The most important thing to take on this trip, more than warm clothes and ample cash, is the precious Dramamine. It’s only two hours, but the road is brutal. My friend Nick and I are planning to spend a day in San Jose del Pacifico, and I make no secret of how much I hate this ride. Nick doesn’t sympathize with me very much, as he has a much longer and equally unpleasant ride from Oaxaca City. He’s got a strong stomach and can handle the ride better than me, but he’s been covered in used tacos more than once on this run.
The Oaxacan Coast is such a popular vacation spot that most people barely notice the intricate network of towns and villages in the misty foothills just a few hours south of the capital city. The small vans that run passengers between Oaxaca City and the big seaside towns of Puerto Escondido or Huatulco pass quietly through these cities that barely make a dot on the map. My road takes me away from the coast as opposed to towards it.
This part of Oaxaca was the realm of Maria Sabina, a powerful curandera, and an expert in psychedelic plants. She also enjoyed cannabis, and you’ll frequently see photos and depictions of her behind a thick puff of smoke. Her uncle and father also practiced the sacred art. It was Maria Sabina who first extended the privileged of participating in la velada to foreigners.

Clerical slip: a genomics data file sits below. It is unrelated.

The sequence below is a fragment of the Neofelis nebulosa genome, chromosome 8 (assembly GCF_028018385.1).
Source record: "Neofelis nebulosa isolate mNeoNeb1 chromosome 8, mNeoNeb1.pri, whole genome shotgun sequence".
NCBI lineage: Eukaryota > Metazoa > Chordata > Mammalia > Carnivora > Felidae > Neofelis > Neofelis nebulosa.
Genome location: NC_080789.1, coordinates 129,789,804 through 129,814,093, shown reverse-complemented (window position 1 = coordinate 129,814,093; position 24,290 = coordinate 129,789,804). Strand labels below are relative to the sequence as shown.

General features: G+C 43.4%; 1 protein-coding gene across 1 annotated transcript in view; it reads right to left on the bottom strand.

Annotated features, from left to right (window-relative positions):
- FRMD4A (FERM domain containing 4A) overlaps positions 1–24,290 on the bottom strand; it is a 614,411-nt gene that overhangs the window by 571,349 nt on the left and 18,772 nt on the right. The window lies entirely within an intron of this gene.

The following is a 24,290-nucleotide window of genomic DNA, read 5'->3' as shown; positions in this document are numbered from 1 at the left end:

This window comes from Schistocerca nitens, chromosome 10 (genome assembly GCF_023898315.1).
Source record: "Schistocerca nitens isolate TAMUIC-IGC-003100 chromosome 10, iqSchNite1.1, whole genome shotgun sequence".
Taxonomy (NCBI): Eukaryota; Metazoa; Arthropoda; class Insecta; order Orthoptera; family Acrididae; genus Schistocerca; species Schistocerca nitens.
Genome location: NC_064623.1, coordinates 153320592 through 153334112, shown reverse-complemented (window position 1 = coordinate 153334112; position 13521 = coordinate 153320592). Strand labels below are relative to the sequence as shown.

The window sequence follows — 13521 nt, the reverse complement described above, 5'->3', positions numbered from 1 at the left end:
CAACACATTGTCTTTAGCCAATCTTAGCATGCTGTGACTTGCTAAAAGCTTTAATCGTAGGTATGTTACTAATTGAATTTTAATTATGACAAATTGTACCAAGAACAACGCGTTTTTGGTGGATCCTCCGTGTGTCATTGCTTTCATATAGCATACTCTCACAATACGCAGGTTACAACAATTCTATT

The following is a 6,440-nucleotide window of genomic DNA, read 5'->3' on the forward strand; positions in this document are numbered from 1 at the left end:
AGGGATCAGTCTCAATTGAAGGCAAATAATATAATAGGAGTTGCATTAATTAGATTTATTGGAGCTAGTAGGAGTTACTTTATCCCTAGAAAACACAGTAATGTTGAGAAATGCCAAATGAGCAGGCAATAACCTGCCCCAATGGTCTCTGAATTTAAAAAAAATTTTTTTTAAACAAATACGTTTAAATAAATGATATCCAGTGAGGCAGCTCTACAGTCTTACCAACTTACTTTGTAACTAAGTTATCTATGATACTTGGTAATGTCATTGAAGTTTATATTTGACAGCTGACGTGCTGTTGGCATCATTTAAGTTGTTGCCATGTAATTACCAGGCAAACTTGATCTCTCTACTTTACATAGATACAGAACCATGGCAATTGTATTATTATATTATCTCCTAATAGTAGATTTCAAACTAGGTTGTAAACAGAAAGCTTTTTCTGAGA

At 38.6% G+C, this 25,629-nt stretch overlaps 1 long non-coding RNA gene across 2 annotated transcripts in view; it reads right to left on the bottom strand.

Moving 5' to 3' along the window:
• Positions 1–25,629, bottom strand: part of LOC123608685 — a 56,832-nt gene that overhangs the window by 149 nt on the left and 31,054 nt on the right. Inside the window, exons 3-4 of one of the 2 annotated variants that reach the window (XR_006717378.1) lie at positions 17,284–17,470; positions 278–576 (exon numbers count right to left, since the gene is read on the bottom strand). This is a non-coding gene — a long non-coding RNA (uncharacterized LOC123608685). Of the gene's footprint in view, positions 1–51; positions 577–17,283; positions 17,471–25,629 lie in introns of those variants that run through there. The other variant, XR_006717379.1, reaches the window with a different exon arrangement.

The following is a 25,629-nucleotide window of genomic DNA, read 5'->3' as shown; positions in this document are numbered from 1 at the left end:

San Jose is one of many popular spots in the region for “drug tourism.” I hesitate to use the word because the most popular drugs here are plants, usually taken while guided by a more experienced user. Cannabis and hongos are by far the most prominent treats on the scene, but as the community is also known for drugs like MDMA and hash, so I guess the name is apt. San Jose is also on the main road and easily accessible, making it more convenient for visitors.
Some things you have to earn. It’s a rough trip, but I’m not the first to take it. Many others, some with famous names, have left a path for me to follow.
Eulogy for an Owl
Walter was seven years old, and he was sitting in his father’s orchard enjoying the quiet of a late summer afternoon. That’s when he saw an owl asleep in one of the apple trees.
It was dozing on a lower branch. Walter got it in his head that he could easily catch the owl and make it his pet. How cool would be to have a real owl as a pet! So he crept up to the tree, carefully reached out, and grabbed it’s legs.
Walter was just a kid, so he was naturally terrified at what happened next. The owl woke with a screech, flapping its wings and flexing its talons, and the frightened child reacted as one might expect. The fight or flight response took hold. He threw the owl down and stomped it to death.
Walter was just as horrified by this as you are. He ran from the orchard and returned with a shovel to bury the owl. And to his credit, he learned his lesson. Walter vowed never to harm a living animal again, and he also never tried to catch or cage any other animal. It turns out Walter had a talent. He liked to draw. From then on, he captured the animals he saw in his drawings.